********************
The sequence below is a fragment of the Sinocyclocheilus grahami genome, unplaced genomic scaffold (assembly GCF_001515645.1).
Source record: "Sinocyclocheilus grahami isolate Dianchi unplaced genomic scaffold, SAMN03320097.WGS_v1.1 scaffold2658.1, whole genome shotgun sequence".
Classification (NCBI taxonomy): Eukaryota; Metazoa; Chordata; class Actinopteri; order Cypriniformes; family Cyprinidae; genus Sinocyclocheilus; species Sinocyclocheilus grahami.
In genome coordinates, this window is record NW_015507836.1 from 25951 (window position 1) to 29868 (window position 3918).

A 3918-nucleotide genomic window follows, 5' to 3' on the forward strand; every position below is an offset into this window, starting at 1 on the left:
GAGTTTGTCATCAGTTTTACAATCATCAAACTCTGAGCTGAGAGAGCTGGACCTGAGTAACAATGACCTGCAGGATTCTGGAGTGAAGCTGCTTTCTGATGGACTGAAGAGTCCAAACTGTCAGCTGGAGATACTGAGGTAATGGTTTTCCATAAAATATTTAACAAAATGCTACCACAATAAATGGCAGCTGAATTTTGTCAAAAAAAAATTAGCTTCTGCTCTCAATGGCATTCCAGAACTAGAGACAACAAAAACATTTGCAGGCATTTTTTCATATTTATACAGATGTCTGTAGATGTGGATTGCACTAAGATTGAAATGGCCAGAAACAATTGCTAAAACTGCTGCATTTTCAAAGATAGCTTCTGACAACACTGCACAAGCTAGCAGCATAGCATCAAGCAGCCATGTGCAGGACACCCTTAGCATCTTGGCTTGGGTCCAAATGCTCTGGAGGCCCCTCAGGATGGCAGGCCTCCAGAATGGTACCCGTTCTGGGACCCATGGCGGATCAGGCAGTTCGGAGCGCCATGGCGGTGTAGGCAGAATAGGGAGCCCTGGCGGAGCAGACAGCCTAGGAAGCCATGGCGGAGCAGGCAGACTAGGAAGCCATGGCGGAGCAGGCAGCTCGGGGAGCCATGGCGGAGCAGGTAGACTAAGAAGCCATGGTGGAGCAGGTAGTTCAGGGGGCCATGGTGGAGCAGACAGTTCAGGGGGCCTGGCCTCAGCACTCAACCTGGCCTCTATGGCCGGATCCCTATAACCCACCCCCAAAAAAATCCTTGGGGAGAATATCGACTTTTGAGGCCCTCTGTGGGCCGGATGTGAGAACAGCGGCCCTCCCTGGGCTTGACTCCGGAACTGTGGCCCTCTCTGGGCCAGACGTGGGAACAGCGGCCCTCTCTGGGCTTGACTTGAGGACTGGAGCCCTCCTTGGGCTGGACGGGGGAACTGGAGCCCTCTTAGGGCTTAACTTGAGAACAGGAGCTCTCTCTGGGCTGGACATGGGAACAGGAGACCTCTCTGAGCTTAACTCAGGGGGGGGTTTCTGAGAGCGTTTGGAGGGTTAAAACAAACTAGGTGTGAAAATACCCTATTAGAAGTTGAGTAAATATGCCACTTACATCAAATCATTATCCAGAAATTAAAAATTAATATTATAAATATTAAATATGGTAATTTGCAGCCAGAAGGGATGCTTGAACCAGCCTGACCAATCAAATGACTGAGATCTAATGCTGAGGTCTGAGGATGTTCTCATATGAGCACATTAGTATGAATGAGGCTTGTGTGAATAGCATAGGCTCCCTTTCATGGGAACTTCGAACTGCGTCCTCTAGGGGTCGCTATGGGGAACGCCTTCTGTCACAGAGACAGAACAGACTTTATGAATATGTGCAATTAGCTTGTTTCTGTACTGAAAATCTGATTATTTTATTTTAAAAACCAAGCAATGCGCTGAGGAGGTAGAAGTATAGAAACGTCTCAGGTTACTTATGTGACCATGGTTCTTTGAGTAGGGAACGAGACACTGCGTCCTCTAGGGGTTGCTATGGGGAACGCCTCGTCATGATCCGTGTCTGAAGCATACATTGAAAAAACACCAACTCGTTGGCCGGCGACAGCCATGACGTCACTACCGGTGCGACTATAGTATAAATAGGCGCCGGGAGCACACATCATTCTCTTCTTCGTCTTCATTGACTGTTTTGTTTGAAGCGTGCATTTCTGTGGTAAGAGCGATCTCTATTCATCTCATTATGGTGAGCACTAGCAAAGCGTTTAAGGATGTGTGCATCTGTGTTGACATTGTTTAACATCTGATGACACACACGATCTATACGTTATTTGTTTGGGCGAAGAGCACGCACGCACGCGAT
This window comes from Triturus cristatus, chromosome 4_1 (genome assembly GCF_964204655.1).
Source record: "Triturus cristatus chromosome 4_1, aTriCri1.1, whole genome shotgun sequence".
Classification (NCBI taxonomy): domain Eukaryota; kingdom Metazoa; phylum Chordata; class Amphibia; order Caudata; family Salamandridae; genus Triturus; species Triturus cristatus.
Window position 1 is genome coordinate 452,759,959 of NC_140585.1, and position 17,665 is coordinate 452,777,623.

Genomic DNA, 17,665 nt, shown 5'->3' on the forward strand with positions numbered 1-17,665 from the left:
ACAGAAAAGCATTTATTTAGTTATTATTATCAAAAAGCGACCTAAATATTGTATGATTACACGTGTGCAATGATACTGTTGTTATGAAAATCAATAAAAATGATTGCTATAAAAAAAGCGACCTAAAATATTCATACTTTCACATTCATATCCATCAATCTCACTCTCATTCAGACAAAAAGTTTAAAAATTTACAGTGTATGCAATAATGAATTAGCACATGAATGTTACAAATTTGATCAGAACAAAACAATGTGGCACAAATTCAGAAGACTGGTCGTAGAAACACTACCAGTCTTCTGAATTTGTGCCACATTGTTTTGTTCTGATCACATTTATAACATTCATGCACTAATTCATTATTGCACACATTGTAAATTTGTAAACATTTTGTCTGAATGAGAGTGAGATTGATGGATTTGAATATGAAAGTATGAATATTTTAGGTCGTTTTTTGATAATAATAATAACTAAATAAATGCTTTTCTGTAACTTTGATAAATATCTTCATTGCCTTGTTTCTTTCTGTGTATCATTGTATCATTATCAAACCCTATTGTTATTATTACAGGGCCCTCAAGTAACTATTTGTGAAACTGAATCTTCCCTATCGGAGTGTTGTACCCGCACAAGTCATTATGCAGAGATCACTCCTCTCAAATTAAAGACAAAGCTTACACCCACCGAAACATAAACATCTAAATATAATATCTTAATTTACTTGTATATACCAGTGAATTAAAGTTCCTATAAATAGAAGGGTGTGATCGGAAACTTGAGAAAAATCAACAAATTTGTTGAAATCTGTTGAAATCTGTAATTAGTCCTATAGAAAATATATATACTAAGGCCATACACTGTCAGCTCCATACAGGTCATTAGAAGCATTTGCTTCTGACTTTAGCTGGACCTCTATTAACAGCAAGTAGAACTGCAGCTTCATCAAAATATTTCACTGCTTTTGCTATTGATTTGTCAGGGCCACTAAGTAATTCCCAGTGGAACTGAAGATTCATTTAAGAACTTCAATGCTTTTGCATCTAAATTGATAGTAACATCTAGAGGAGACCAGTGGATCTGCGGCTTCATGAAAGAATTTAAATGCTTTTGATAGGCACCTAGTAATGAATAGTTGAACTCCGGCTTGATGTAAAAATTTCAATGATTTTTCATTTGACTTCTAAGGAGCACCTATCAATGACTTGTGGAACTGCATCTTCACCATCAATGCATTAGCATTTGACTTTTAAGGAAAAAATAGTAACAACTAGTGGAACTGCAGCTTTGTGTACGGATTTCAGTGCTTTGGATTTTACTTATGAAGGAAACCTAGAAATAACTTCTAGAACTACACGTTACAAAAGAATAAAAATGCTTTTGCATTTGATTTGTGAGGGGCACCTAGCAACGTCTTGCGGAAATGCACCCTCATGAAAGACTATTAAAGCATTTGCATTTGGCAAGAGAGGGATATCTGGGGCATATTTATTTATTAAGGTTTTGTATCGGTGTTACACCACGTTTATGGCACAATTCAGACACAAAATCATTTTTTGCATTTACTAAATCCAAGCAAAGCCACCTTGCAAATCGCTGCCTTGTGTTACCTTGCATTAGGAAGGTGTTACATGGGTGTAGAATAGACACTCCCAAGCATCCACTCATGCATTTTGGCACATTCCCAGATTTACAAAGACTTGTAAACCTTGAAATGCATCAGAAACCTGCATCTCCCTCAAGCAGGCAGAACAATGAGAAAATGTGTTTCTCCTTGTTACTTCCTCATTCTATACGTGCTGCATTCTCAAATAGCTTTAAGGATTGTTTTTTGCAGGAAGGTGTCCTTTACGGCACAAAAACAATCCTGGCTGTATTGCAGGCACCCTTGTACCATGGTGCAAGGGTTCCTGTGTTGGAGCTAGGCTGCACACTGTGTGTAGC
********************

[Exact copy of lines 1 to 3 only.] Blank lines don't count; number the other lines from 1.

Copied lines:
The sequence below is a fragment of the Sinocyclocheilus grahami genome, unplaced genomic scaffold (assembly GCF_001515645.1).
Source record: "Sinocyclocheilus grahami isolate Dianchi unplaced genomic scaffold, SAMN03320097.WGS_v1.1 scaffold2658.1, whole genome shotgun sequence".
Classification (NCBI taxonomy): Eukaryota; Metazoa; Chordata; class Actinopteri; order Cypriniformes; family Cyprinidae; genus Sinocyclocheilus; species Sinocyclocheilus grahami.